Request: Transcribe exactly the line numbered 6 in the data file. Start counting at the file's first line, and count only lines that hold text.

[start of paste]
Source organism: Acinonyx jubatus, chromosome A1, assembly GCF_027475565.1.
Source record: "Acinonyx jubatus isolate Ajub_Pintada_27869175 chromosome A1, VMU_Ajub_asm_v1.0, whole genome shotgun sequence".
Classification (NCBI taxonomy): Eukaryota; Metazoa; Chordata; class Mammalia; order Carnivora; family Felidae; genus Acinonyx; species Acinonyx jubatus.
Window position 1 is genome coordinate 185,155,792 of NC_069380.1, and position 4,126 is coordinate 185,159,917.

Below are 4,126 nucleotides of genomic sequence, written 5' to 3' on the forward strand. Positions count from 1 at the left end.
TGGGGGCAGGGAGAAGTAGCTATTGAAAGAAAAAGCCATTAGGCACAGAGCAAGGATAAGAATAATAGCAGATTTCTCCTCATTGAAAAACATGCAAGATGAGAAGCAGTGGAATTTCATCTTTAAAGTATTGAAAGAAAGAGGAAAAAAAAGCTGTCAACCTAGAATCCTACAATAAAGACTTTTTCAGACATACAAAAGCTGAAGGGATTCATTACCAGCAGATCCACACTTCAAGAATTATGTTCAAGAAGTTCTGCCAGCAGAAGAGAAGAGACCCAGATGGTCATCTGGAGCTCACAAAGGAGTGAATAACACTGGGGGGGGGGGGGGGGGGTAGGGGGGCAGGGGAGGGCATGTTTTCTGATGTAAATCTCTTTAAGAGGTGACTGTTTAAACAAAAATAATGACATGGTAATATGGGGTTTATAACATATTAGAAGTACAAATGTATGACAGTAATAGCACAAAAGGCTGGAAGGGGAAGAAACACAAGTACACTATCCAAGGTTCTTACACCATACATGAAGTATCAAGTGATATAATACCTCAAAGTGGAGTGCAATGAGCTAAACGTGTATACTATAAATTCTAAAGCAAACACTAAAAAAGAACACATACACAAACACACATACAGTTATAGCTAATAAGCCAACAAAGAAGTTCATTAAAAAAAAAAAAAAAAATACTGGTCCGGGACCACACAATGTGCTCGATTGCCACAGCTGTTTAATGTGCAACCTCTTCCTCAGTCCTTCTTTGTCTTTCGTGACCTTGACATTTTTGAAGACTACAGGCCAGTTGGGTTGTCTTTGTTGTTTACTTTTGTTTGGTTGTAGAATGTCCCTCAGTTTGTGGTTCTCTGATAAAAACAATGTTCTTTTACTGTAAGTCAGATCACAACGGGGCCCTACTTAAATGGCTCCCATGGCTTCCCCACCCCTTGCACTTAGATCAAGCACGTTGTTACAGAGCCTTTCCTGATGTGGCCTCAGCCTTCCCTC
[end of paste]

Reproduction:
TGGGGGCAGGGAGAAGTAGCTATTGAAAGAAAAAGCCATTAGGCACAGAGCAAGGATAAGAATAATAGCAGATTTCTCCTCATTGAAAAACATGCAAGATGAGAAGCAGTGGAATTTCATCTTTAAAGTATTGAAAGAAAGAGGAAAAAAAAGCTGTCAACCTAGAATCCTACAATAAAGACTTTTTCAGACATACAAAAGCTGAAGGGATTCATTACCAGCAGATCCACACTTCAAGAATTATGTTCAAGAAGTTCTGCCAGCAGAAGAGAAGAGACCCAGATGGTCATCTGGAGCTCACAAAGGAGTGAATAACACTGGGGGGGGGGGGGGGGGGTAGGGGGGCAGGGGAGGGCATGTTTTCTGATGTAAATCTCTTTAAGAGGTGACTGTTTAAACAAAAATAATGACATGGTAATATGGGGTTTATAACATATTAGAAGTACAAATGTATGACAGTAATAGCACAAAAGGCTGGAAGGGGAAGAAACACAAGTACACTATCCAAGGTTCTTACACCATACATGAAGTATCAAGTGATATAATACCTCAAAGTGGAGTGCAATGAGCTAAACGTGTATACTATAAATTCTAAAGCAAACACTAAAAAAGAACACATACACAAACACACATACAGTTATAGCTAATAAGCCAACAAAGAAGTTCATTAAAAAAAAAAAAAAAAATACTGGTCCGGGACCACACAATGTGCTCGATTGCCACAGCTGTTTAATGTGCAACCTCTTCCTCAGTCCTTCTTTGTCTTTCGTGACCTTGACATTTTTGAAGACTACAGGCCAGTTGGGTTGTCTTTGTTGTTTACTTTTGTTTGGTTGTAGAATGTCCCTCAGTTTGTGGTTCTCTGATAAAAACAATGTTCTTTTACTGTAAGTCAGATCACAACGGGGCCCTACTTAAATGGCTCCCATGGCTTCCCCACCCCTTGCACTTAGATCAAGCACGTTGTTACAGAGCCTTTCCTGATGTGGCCTCAGCCTTCCCTC